In our text the people decided to build a city and a tower, but that wasn’t the problem. There’s nothing wrong with building, per se . . . the problems come from the reasons we build.
The end of chapter 10 tells us that the “nations spread abroad on the earth after the flood,” but then immediately we’re told that the people decided to settle down in one place. It seems they wanted to maintain linguistic, cultural, and ethnic homogeneity in opposition to the mandate God had given them. And they wanted the city and tower to represent their scientific and intellectual accomplishments.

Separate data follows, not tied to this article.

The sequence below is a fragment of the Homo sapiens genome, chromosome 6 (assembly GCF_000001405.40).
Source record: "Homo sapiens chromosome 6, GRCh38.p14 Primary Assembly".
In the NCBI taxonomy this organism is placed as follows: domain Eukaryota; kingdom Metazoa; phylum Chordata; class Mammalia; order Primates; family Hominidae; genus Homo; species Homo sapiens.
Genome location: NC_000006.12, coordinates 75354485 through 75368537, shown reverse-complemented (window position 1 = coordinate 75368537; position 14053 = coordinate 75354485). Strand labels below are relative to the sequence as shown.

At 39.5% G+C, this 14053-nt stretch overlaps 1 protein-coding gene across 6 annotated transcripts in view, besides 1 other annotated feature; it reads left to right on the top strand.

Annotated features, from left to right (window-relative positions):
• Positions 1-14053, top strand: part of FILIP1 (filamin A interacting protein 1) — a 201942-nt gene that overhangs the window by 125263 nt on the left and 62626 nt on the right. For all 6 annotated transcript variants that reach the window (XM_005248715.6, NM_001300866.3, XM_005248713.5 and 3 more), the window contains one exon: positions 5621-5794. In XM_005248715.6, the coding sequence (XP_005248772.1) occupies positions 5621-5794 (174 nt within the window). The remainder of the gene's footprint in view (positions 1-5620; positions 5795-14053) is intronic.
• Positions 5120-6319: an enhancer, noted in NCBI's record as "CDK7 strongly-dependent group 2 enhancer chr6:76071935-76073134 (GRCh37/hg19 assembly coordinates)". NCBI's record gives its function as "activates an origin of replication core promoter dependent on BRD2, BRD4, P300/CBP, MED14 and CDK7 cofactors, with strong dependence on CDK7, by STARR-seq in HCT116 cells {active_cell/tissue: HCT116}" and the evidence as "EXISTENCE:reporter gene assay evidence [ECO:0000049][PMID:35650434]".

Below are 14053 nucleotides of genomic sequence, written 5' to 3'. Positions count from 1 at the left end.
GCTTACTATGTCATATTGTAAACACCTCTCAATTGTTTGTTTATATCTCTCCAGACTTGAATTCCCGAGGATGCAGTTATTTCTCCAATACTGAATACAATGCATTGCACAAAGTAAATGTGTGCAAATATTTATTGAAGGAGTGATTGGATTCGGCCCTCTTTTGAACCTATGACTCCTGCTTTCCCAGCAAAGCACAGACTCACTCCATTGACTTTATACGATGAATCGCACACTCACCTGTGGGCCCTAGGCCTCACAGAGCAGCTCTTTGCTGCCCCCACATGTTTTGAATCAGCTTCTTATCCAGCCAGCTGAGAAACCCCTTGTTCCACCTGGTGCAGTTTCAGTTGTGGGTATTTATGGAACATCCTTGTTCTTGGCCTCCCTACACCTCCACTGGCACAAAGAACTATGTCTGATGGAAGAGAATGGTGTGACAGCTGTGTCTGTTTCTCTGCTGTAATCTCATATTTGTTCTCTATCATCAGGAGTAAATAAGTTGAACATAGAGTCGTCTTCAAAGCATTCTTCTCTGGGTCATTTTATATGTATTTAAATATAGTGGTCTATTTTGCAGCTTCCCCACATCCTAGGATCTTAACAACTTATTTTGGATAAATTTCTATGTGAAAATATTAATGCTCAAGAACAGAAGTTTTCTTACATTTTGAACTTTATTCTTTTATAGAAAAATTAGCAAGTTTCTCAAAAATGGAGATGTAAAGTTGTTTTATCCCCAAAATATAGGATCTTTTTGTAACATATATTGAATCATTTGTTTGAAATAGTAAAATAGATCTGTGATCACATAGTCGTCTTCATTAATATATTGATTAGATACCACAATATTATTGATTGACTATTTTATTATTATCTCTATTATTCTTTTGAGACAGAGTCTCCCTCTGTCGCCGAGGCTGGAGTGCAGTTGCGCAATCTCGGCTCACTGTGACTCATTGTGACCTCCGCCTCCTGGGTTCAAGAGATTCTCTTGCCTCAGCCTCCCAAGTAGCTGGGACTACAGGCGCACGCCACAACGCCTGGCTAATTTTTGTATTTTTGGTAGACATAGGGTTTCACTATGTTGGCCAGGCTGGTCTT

“Look at what we’ve built.”
“Look at our intelligence.”
“Look at our accomplishments.”
They wanted to “make a name” for themselves, as the text points out.
Doesn’t it sound remarkably similar to the world we live in? The ziggurat we build might be a skyscraper downtown that celebrates the wealth we’ve accumulated. It might be the corner office we design or the car we drive or the house we live in that tells the world how important we are. It could be a diploma on the wall that we display as a not-so-subtle nod toward our intellectual achievement.
The problem isn’t the ziggurat or the city, though . . . God can be honored in what we build.
The problem is when we build to direct the attention toward ourselves, as if we’ve accomplished big things through our own ingenuity and intelligence.